This was our first couple of weeks on the road where we are still learning, buying equipment and making sure we have the right tools to cheapen up life in the future. Income for July was also low, as is to be expected, with the only income being from Monique’s writing on WeekendNotes of $55, click here to learn more about this.
July 2015 expenses
|TOTAL||$1,065||Average of $36 per person per day|
|Accommodation||$426||This was a little higher than what we expect to be the average due to us spending our first week on the road in relative luxury at Noosa River Camping Grounds.|
|Food||$365||Breakdown in text above.|
|Equipment||$44||This included a lemon juicer, gas for the cooker, a brush and pan, batteries and sunscreen.|
|Entertainment||$37||Books. Just books. We plan to swap books from here on out.|
|Laundry and access to hot showers||$8||Using washing machines in caravan parks|
August was our first full month on the road. We moved started the month in Agnes Water and ended it in Townsville. We covered well over 1,000km this month, embarked on our first housesit, saw more animals than we can remember (luckily we wrote them all down!) and have seen so many sunrises and sunsets. Overall, we feel very lucky and better yet, have manged to keep this month quite cheap.
Accommodation was a primary expense for us in August. In total we spent $205.50 on National Park camping (13 nights) and $124 on caravan parks (4 nights). Thee was some hangover from the pre-payment of one week in Agnes Waters, which was made in July so is not accounted for here (4 nights) and we spent the last 10 days of August housesitting with no accommodation costs besids a replacement leash for the dog we are looking after when she chewed through her own on a walk one day.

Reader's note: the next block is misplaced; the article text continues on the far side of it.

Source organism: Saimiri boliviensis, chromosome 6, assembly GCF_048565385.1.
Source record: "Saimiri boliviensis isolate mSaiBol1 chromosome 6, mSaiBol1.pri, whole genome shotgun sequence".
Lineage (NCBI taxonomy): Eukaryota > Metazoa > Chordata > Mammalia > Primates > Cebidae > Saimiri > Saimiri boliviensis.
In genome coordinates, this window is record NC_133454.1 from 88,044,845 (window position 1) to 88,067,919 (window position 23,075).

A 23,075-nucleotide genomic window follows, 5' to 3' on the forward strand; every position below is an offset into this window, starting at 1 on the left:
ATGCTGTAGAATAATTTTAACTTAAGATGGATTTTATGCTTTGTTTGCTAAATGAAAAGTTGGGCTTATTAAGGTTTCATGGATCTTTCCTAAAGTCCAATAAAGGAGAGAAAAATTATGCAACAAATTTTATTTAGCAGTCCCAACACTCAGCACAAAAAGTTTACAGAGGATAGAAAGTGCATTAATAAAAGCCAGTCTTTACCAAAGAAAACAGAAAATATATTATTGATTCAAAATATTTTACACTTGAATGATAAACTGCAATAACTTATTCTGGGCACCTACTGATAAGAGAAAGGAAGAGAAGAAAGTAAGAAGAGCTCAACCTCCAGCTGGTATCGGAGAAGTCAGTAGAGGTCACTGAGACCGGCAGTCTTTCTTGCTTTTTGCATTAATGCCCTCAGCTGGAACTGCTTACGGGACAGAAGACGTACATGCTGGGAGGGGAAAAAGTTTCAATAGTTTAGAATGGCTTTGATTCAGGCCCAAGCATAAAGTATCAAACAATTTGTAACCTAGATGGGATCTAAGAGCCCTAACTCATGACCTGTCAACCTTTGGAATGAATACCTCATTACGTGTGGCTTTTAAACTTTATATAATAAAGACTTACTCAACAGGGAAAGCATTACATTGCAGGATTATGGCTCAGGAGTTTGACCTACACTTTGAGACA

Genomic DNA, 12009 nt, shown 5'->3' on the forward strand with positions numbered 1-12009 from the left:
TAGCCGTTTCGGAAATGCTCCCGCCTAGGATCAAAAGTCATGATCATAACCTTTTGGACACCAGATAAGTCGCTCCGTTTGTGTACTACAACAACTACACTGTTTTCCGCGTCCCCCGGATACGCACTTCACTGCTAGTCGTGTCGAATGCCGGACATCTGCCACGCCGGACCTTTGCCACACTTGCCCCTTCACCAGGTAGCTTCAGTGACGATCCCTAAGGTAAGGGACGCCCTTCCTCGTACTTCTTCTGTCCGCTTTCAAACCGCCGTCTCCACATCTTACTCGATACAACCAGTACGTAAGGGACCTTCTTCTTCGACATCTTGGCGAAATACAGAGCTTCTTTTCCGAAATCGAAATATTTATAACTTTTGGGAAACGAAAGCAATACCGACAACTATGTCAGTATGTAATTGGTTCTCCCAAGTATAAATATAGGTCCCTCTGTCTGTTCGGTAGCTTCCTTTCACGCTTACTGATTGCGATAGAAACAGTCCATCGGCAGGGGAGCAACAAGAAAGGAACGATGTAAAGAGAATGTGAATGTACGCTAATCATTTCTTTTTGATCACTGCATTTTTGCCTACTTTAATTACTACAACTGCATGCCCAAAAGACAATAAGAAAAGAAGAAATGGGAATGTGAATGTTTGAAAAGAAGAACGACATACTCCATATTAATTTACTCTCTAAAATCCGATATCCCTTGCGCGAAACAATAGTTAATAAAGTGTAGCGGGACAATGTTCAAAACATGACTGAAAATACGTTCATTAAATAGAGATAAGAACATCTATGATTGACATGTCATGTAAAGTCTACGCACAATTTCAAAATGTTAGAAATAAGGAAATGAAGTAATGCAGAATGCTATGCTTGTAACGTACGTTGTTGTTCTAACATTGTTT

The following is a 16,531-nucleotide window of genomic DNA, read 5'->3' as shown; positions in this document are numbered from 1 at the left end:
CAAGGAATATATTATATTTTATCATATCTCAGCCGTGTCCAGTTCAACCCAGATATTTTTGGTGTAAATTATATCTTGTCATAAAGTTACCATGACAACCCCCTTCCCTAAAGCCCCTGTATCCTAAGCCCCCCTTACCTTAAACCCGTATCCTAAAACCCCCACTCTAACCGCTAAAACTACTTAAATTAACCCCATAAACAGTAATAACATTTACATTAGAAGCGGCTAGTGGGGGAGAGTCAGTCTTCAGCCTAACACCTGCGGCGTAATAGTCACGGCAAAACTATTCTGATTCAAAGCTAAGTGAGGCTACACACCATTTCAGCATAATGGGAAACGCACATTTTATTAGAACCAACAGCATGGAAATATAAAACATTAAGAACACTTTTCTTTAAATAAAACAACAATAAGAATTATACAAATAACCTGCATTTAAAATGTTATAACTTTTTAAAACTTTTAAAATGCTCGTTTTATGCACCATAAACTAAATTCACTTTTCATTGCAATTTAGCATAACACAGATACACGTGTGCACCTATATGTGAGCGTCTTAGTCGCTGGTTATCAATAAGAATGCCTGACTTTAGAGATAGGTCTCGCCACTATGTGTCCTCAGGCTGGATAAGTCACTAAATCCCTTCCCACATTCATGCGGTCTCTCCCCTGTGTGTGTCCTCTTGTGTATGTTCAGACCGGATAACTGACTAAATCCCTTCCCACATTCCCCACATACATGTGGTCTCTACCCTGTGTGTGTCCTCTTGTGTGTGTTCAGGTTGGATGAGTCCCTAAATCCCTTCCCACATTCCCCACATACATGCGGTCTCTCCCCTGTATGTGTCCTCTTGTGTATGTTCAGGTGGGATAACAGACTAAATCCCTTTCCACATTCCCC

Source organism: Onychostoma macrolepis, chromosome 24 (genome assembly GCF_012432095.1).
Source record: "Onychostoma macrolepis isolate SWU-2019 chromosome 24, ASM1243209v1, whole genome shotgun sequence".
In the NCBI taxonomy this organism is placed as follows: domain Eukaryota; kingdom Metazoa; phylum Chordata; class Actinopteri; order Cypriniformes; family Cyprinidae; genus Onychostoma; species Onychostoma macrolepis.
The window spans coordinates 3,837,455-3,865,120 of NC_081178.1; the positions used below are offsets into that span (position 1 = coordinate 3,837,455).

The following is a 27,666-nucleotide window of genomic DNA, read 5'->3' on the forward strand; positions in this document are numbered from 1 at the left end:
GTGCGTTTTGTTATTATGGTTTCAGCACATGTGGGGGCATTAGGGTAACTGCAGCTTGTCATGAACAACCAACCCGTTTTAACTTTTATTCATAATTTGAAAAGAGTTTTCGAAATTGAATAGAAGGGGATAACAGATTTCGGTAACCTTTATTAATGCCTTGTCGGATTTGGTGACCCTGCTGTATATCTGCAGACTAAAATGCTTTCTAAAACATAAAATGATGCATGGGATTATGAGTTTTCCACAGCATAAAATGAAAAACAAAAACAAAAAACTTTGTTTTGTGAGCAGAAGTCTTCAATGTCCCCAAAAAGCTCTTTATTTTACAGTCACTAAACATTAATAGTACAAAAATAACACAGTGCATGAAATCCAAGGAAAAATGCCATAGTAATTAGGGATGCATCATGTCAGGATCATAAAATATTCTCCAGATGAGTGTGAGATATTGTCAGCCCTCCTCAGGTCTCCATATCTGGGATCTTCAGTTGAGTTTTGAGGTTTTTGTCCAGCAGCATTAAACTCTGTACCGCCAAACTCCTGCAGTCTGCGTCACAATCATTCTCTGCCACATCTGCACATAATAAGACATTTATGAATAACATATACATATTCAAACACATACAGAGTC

Food will always be our other primary expense. In August we spend a little more on eating out than we might have done if we were in a more rural environment. The pull of organic dry-goods, ice creameries and burger trucks in Townsville was just too great for us to deny. We spent $159.40 on eating out of the house/tent in August, $99.50 on fresh fruit, veg and meat from markets, grocers and butchers and $352.50 at the supermarket. On top of this is the $78 we spent on alcohol (it was Monique’s 30th this month, hence the splash out!) and $17 on ice for the cooler.
We also had a small amount of income in August, to the grand total of $124. This was from Monique selling her old iPhone for $99 and a BCF store credit of $25 when we complained about a faulty shower that we purchased.
August 2015 expenses
|TOTAL||$1,507||Average of $24 per person per day|
|Accommodation||$345||Breakdown is given in text above. We are very happy with this number!|
|Food||$706||As above also.|
|Car||$432||Mostly this was fuel however there was also a $157 speeding fine (whoops!) and $8 for the car wash.|
|Equipment||$136||Sunscreen, bugspray and mozzie coils account for much of this, except for the following:
- $48 on a new lantern torch and batteries
-$12 which we spent on some rubber mats for the awning area of the tent.
-$18 on the first camp shower we purchased (which was faulty and afterwards refunded)